The weather showed no sign of abating, but I was determined to go to Lawford as I had decided, although I had so much work to do I had better by far of stayed in the town. However, I caught a bus, as cycling seemed out of the question, and away we went, snow falling faster than ever. The driver had to get out quite often to clear the windscreen. When I asked to be set down at the field path past Bargate Lane, he laughed, and said “That’s funny, I never put anyone down there except it rains or snows.”

I set off across the long path, snow not quite so bad, but great grey clouds still rolling across, and the sun shining behind them giving a luminous glow in the west. At the end of the path to Humberlands I met Parrington, Mrs. Belfield, and a handsome young goddess, very pink and blonde, walking back to Birchetts Wood, Snip and Pepper [the Parrington's dogs] gambolling in the snow. The young lady was a Miss Jessup, a prospective Land Girl, who may be coming to Parringtons. We walked as far as the plantation, where the fir trees, growing on the steep slope, heavily laden with snow, made a scene like Canada or Russia. Then I went back to the Mill with Parrington, looking in at the buildings and collecting samples of peas from a stack. At the buildings were pigs, young kerry heifers, and the horses in the stable, all excited as Fred was coming to feed them, so the air was full of squealing, lowing and neighing.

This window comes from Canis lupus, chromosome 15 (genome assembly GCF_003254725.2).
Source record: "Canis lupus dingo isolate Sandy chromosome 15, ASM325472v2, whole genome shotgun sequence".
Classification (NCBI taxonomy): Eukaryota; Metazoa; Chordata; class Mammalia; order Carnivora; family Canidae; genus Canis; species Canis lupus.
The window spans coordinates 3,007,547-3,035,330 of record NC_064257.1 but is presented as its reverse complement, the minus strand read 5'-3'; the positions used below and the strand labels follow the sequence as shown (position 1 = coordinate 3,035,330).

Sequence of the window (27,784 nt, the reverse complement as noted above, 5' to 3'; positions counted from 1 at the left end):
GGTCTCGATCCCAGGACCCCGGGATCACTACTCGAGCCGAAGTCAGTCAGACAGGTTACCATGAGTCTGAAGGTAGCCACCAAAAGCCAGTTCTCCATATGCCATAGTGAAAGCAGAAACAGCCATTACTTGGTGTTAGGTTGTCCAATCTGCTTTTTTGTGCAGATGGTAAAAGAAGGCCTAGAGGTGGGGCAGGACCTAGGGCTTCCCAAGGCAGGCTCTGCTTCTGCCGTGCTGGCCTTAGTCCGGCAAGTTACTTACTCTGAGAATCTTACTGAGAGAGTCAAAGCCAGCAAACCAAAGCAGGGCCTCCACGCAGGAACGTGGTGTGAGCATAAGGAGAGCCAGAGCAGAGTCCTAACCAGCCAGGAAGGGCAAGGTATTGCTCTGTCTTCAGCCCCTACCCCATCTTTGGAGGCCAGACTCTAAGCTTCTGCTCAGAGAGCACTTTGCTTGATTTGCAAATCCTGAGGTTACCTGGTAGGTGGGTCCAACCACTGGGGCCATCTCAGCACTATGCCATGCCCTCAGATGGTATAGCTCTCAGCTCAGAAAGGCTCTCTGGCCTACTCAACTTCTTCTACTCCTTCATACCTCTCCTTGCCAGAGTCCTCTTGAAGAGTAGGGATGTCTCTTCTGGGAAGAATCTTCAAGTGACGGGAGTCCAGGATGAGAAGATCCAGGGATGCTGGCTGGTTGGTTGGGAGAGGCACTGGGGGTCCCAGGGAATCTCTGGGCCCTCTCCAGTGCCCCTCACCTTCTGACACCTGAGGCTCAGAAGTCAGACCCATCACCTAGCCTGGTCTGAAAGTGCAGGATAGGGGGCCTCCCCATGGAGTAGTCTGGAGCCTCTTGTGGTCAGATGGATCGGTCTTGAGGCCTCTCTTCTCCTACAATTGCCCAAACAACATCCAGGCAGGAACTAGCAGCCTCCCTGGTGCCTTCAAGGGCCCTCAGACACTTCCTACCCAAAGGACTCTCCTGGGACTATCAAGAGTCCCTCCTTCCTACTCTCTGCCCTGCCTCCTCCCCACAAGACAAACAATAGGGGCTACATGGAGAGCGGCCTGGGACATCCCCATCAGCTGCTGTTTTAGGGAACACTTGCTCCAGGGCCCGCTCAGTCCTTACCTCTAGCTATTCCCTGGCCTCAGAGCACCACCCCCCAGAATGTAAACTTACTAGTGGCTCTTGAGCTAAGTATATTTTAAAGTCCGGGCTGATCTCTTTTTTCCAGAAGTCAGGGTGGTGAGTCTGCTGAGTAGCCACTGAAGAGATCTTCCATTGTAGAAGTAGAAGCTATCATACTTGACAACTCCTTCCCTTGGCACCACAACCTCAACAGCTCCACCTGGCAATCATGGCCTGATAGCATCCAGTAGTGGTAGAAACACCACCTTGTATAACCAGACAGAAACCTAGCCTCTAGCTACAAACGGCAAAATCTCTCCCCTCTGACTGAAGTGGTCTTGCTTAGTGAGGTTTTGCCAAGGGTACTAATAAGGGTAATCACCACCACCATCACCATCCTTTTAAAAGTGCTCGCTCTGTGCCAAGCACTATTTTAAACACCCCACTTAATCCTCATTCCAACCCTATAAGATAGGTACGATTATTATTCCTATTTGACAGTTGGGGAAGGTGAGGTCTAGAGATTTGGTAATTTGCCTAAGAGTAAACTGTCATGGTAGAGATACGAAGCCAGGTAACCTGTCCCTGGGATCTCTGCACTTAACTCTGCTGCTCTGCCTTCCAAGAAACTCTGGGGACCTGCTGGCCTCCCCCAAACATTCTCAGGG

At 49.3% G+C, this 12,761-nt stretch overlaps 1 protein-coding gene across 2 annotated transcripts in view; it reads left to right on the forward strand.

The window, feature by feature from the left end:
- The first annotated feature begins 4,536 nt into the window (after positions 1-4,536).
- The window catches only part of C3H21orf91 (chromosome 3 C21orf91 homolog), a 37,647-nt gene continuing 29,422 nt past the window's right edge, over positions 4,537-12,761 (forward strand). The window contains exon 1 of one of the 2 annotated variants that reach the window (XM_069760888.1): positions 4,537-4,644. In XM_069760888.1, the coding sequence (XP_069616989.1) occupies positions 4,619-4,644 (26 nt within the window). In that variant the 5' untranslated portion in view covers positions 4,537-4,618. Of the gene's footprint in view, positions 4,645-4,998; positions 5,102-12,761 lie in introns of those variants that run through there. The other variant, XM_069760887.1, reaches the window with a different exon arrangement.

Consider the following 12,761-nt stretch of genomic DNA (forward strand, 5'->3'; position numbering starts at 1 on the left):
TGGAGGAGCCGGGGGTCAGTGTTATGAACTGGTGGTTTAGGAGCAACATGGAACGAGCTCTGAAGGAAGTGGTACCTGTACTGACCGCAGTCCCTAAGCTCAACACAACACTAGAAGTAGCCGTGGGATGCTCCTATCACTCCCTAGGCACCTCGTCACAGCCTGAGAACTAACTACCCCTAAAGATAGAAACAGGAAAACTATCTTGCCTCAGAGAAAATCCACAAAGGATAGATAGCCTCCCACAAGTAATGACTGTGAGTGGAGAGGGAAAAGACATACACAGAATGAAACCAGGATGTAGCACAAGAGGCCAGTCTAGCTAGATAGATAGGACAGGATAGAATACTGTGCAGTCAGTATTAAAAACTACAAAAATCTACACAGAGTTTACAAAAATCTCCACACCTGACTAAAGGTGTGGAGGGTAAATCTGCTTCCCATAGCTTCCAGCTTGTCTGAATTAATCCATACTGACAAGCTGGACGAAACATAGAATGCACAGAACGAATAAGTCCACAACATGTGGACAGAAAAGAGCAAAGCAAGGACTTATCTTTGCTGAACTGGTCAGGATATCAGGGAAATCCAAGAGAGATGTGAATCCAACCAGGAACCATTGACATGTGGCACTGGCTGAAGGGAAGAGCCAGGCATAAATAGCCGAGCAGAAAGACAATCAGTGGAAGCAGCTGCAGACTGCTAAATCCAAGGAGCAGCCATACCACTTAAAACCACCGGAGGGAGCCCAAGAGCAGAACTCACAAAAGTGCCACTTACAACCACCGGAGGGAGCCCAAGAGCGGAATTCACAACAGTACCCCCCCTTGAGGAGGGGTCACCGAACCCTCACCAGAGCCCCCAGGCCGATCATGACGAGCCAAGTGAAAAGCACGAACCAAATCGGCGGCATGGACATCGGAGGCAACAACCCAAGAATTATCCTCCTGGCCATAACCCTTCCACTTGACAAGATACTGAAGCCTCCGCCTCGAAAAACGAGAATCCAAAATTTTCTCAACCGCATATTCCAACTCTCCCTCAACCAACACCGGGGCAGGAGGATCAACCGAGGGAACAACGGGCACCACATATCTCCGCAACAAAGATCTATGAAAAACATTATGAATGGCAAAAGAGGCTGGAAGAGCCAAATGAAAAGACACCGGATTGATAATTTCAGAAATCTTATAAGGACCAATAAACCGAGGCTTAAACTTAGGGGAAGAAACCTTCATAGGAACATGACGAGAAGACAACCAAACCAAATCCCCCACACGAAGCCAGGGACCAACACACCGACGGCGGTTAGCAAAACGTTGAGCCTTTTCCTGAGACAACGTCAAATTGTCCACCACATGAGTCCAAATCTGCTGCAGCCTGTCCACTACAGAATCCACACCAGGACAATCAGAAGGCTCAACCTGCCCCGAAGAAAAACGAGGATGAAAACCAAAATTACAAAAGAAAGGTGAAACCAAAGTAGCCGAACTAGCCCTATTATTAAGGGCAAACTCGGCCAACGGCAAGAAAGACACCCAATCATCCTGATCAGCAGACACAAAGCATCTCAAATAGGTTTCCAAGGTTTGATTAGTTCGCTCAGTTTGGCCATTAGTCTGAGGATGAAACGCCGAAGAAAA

At the Mill, a roaring log fire in the parlour, a lovely farmhouse tea, homemade bread, cream and plum jam.

Sat talking and reading, until supper time, with beautiful mixed broth. Mrs. B. came back to supper. Much talk about Land Girls, advice being asked of me which I could not give. More talk, agricultural in general, War Agricultural Committee in particular. About a quarter to 7 we heard sirens faintly blowing in the distance, but no sound of planes. I think the “All Clear” blew about half past seven. I believe this is the first alarm this year.